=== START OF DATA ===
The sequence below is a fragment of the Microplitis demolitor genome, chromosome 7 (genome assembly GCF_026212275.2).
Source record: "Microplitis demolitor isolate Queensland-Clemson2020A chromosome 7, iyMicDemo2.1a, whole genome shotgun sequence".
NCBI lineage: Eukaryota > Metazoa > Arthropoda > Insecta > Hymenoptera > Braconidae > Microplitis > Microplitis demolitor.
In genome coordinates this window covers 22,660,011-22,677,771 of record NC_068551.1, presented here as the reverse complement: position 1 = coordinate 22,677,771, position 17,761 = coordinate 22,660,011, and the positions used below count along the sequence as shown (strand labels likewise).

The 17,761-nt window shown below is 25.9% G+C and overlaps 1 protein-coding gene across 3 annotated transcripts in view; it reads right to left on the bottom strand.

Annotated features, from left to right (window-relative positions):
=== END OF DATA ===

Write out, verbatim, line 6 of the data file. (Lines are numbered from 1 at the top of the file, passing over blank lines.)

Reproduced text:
Annotated features, from left to right (window-relative positions):